The panel is made up the governor and the heads of the Tennessee Higher Education Commission and Tennessee Board of Regents and the University of Tennessee systems.

Boyd will work full time but won't be paid.

A national advocacy organization is asking a federal judge to force the Tennessee Department of Children’s Services to hand over child death records. The New York-based Children’s Rights first sued the Volunteer State in 2000 over youth safety concerns.

Children’s Rights has filed a new motion in federal court saying two children died inside the same Tennessee foster home within six months, and that the response to the incidents by the Department of Children’s Services raised, what it called, “serious concerns.”

The Tennessean reports the New York group wants the DCS to provide child fatality records for children who died in 2011 and 2012 and who had prior contact with the department. There has been no formal response by DCS to the federal motion.

The department in the past has said it will provide records before ultimately deciding it was against releasing case records due to confidentiality concerns. The court filing by Children’s Rights says the few internal records and summaries filed by DCS in December made it “impossible to determine what transpired in those cases.”

Tennessee House Democratic Caucus Chairman Mike Turner is calling for a special meeting to investigate the Department of Children's Services' refusal to release records related to the abuse and death of children under its care.

House Democratic Caucus Chairman Mike Turner is calling for a special meeting to investigate the Department of Children's Services' refusal to release records related to the abuse and death of children under its care.

Turner sent the request for the joint government operations committee to Gov. Bill Haslam, Senate Speaker Ron Ramsey and House Speaker Beth Harwell, all Republicans.

The Tennessean newspaper and a group of Tennessee news organizations, including The Associated Press, have asked a judge to open records from the department.

The Tennessee House has voted to cap the number of bills members can introduce, a move GOP leaders think will help streamline business in the chamber.

The Tennessean reports the House passed a 15-bill limit for each member. House Speaker Beth Harwell initially wanted a ten-bill per member limit.

Supporters say the limit on legislation will lead to an increase in the overall quality of bills brought up in the chamber. But opponents describe the move as an effort to muzzle them. Representative Joe Towns of Memphis denounced the limit, saying “this is not the chamber of a communist country.”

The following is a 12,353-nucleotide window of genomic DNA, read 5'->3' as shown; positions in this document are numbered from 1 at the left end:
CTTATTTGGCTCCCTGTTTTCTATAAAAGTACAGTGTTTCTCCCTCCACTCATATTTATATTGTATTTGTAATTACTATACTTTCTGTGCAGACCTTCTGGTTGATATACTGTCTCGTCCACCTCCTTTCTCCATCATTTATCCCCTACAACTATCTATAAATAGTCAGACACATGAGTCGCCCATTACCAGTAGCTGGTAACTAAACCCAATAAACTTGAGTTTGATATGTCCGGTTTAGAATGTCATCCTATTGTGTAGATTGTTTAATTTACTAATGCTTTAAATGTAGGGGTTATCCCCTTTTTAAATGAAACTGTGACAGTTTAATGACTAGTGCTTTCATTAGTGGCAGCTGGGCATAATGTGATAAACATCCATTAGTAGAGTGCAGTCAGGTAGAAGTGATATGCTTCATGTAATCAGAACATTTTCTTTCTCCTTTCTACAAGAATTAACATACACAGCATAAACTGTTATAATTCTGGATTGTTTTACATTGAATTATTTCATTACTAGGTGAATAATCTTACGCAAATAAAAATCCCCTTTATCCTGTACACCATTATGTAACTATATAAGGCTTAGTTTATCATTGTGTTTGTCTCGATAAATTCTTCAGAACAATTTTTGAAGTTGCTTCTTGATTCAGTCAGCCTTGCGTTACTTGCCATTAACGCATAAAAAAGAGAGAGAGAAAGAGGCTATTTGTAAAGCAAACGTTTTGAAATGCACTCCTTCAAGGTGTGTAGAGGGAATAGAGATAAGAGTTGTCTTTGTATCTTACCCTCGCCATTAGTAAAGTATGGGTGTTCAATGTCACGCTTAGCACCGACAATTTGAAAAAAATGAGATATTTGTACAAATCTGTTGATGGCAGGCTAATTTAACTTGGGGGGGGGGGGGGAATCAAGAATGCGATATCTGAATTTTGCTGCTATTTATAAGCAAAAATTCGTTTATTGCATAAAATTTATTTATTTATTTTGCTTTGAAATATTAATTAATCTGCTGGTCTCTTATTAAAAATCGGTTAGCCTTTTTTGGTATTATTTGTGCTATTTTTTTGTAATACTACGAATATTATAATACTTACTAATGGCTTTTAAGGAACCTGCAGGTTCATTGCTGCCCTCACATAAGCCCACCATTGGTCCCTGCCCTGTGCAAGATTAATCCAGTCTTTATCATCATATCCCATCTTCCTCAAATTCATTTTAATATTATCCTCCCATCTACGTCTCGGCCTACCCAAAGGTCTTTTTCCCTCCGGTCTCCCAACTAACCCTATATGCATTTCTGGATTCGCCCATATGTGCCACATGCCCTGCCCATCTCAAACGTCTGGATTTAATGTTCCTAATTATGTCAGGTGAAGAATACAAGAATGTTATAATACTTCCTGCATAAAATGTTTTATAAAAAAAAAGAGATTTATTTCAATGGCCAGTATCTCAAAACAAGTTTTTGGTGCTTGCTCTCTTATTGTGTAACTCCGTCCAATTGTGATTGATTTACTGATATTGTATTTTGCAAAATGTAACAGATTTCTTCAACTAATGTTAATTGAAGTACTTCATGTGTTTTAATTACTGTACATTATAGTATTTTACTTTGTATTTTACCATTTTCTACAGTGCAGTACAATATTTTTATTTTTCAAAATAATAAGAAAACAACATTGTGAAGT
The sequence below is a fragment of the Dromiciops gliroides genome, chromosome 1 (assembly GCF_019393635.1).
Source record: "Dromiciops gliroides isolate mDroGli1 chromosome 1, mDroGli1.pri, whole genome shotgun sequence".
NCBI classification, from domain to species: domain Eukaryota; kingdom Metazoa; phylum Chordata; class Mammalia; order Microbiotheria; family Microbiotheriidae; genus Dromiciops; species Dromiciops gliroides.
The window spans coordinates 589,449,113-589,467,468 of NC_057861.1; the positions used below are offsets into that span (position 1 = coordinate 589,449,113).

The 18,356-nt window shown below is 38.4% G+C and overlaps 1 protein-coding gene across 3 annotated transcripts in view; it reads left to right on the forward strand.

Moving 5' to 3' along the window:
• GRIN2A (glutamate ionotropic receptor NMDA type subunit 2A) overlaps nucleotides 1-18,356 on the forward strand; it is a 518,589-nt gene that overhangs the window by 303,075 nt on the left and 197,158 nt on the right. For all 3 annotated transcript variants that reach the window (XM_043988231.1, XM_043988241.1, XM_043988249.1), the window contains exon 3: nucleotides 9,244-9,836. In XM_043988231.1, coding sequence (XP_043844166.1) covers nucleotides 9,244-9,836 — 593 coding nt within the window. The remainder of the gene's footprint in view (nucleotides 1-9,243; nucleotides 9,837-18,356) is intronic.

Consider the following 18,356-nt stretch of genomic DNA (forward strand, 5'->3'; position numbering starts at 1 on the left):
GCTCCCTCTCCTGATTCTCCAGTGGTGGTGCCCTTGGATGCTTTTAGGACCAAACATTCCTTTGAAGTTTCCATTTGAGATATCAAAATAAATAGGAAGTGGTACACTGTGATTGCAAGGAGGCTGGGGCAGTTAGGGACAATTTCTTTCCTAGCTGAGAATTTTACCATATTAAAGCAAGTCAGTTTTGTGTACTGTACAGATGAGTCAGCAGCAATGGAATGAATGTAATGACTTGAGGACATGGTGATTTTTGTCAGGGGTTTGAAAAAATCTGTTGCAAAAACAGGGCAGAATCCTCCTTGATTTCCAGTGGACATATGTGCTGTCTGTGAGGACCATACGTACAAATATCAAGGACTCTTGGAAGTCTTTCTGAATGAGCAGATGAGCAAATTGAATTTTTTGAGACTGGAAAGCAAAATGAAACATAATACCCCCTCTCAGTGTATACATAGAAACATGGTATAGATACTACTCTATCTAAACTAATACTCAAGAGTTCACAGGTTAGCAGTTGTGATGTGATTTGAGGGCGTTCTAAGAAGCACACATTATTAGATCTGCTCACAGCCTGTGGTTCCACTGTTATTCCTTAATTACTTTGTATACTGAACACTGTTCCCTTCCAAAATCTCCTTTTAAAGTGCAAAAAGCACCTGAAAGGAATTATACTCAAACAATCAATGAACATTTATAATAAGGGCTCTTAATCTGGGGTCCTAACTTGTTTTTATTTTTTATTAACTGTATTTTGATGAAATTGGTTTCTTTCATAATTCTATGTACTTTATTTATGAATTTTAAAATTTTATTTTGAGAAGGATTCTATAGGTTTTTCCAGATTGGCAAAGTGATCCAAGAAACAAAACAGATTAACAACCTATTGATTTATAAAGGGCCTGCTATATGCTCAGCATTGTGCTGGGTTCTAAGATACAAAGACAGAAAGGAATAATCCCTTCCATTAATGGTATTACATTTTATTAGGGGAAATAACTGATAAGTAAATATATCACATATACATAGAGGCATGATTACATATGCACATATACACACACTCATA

The Tennessee Senate, meanwhile, finished their weekly business without deciding whether to bind the chamber to the state’s Open Meetings Act.

Republican U.S. Senator Lamar Alexander is proposing a "grand swap" in which the federal government would take over all responsibility for Medicaid and the states would gain all control over education.

The senator said in an address to a joint session of the Tennessee General Assembly on Wednesday that the proposal mirrors one he made to President Ronald Reagan three decades ago while Alexander was Tennessee governor.  Alexander said Reagan embraced the idea, but it did not gain any traction in Congress.

Alexander told reporters after the speech that he see similar barriers to his proposal amid Democratic control of the Senate and the presidency, but said the change would remove the concerns and political challenges facing the states on expanding Medicaid or creating state insurance exchanges.

Tennessee Fights Transparency for Child Welfare

Jan 8, 2013

As some states move toward greater transparency when children under state supervision die, Tennessee is holding fast to its policy of blocking public access to case files.

A coalition of news organizations led by The Tennessean newspaper and including The Associated Press has sued to force Tennessee to release case records of children who died after the Department of Children's Services investigated reports of abuse or neglect.

The lawsuit uses Tennessee's public records law and argues it's in the public interest to know what steps the agency took to protect the children.